A lot of people get more than twenty messages per day, and so read them quickly. If you don't establish quickly who you are, your correspondent may delete your message before they get to the bottom.
Your identity is an important clue to the context of the message.

Good answers to the questions can take several forms:

Dear Ms. Sherwood: I am an editor at Very Large Publishing
Company, Inc. I sat next to your husband on United last week,
and he mentioned that you are interested in publishing a book
based on your email guide. I have read your guide, and would be
very interested in receiving a proposal from you.

Or:

My name is Dave Wilcox and I'm the legal counsel for
Thromblemeisters Direct, Inc. We are deeply disturbed at
the aspersions you cast upon us and on thromblemeisters in
your email guide. Therefore, we order you to immediately
cease and desist using any reference to thromblemeisters
in your email guide. If you do not, we will be forced to
file suit against you or your descendants if and when we and/or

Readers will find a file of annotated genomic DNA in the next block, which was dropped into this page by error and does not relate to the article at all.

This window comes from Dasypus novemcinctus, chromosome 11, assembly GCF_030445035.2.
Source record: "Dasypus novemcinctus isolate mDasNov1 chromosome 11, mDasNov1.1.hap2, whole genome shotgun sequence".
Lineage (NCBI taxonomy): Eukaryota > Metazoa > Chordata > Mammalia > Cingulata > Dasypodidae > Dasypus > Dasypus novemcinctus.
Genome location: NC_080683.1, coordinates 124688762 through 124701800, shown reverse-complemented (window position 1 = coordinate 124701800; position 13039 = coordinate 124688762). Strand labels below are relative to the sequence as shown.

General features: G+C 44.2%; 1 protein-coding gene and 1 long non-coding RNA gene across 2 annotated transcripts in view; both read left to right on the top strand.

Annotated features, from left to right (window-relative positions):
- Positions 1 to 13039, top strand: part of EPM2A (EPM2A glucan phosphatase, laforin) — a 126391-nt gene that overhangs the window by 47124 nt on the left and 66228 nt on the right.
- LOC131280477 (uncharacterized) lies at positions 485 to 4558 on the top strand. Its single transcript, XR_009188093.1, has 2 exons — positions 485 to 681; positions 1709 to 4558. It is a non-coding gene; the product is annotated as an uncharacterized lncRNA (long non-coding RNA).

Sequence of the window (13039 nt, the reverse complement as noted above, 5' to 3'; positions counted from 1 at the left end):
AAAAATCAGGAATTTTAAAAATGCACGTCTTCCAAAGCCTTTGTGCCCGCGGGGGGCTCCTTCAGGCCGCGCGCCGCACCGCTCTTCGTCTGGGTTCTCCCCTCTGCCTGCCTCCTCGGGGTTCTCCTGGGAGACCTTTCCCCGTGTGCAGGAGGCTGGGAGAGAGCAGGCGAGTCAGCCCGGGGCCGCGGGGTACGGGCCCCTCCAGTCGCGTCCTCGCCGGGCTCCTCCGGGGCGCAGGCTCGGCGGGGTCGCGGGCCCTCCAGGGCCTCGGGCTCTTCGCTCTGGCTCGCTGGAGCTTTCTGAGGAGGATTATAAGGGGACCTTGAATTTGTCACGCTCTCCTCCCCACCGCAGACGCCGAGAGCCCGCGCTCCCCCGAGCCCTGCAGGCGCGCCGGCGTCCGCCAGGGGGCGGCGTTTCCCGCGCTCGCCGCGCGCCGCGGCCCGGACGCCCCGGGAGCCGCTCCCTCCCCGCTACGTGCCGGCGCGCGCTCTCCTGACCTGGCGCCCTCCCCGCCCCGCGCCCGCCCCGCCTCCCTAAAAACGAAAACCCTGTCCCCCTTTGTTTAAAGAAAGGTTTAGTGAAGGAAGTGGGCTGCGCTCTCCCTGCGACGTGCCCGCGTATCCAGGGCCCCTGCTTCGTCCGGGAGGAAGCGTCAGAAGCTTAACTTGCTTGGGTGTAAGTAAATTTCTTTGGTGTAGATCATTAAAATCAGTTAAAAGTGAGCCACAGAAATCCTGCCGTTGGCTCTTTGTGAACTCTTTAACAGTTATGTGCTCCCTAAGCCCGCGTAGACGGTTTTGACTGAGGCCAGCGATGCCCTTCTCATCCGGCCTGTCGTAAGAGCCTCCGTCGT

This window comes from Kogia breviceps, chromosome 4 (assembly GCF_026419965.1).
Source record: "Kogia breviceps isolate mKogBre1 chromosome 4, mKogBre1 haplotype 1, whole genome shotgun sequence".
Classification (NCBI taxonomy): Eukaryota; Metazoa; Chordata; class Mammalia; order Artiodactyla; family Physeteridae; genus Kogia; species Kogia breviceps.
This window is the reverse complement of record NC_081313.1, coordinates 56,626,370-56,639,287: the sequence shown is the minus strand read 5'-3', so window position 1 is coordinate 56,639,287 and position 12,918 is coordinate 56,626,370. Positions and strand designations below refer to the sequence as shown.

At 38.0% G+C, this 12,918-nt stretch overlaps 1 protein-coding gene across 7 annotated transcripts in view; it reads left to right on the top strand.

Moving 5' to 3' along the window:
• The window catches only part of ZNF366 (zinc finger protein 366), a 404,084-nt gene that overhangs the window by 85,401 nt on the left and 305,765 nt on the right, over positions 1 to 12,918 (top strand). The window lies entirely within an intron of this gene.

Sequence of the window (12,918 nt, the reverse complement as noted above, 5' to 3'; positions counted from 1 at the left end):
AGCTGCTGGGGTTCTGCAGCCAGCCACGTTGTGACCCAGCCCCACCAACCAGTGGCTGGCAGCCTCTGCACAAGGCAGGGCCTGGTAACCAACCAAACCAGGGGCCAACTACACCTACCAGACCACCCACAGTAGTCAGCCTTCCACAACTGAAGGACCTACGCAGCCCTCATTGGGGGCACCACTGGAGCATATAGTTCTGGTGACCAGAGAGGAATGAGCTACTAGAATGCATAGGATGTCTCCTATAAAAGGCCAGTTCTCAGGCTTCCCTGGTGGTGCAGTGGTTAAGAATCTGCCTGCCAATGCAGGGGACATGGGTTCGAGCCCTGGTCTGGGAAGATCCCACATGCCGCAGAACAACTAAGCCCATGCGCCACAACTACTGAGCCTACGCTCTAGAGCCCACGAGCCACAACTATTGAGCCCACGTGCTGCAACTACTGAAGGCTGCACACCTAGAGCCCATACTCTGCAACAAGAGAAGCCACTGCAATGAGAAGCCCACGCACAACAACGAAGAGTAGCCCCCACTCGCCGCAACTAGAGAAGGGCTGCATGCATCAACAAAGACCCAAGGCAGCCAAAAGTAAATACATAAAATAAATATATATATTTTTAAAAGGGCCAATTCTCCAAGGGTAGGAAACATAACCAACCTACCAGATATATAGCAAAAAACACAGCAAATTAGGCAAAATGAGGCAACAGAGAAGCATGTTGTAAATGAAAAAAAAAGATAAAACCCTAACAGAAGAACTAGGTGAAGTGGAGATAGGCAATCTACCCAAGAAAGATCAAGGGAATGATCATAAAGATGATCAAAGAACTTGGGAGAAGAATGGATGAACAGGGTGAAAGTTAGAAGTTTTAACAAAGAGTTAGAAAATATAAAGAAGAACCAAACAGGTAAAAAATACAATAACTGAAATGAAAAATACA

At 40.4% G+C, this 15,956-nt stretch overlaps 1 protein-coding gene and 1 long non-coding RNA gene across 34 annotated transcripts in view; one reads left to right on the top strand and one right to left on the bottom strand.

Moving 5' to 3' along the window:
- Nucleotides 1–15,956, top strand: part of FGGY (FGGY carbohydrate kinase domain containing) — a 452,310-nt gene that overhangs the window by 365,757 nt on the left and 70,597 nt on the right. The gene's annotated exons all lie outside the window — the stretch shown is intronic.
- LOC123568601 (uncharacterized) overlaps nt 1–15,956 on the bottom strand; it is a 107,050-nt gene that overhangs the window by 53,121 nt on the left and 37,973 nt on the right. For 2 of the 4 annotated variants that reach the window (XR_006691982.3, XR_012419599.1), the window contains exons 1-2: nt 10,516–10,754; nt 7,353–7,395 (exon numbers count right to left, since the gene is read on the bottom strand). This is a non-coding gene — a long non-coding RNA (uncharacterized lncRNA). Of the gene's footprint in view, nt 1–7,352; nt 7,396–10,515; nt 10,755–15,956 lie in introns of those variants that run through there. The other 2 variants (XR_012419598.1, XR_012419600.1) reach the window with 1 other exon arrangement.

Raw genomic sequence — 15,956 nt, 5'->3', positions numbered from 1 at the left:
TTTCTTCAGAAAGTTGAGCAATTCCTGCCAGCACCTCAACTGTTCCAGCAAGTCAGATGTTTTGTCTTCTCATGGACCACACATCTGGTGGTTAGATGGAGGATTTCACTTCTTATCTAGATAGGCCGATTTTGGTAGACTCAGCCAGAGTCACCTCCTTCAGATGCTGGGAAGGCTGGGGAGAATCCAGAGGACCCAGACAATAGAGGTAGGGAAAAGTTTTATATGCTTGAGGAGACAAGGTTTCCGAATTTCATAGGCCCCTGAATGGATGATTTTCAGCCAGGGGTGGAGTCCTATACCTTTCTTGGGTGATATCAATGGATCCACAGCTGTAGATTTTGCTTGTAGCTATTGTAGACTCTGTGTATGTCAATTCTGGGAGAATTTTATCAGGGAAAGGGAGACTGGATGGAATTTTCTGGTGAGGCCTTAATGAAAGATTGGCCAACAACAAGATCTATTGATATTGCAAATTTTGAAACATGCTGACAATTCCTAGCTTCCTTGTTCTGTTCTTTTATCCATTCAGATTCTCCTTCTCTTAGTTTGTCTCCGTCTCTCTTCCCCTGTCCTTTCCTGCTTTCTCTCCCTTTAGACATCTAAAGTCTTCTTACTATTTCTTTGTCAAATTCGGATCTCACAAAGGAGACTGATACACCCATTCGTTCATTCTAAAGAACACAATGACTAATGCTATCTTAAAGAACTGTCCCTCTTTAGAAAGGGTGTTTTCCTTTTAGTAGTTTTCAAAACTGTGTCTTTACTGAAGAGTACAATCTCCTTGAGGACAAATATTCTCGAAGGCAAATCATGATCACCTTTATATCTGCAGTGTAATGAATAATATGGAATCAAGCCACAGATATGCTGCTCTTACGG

thromblemeisters come into existence.

Or even:

Hi - I am a novice email user and just read your email guide.
I don't know if you are the right person to ask or not, but do
you know what the French word for "Mister" is? If you can tell
me the answer, I'll send you a funny postcard.

Some good friends of mine recently got email from my cousin for the first time. Unfortunately, not all of the email made it through. The message they got said only:

Dear Rich and Chris: I met you at Jim and Ducky's wedding.

But, because he identified where he knew Rich and Chris from immediately, it was enough information that they knew he was someone to pay attention to. They replied to him and communication is now going smoothly between them.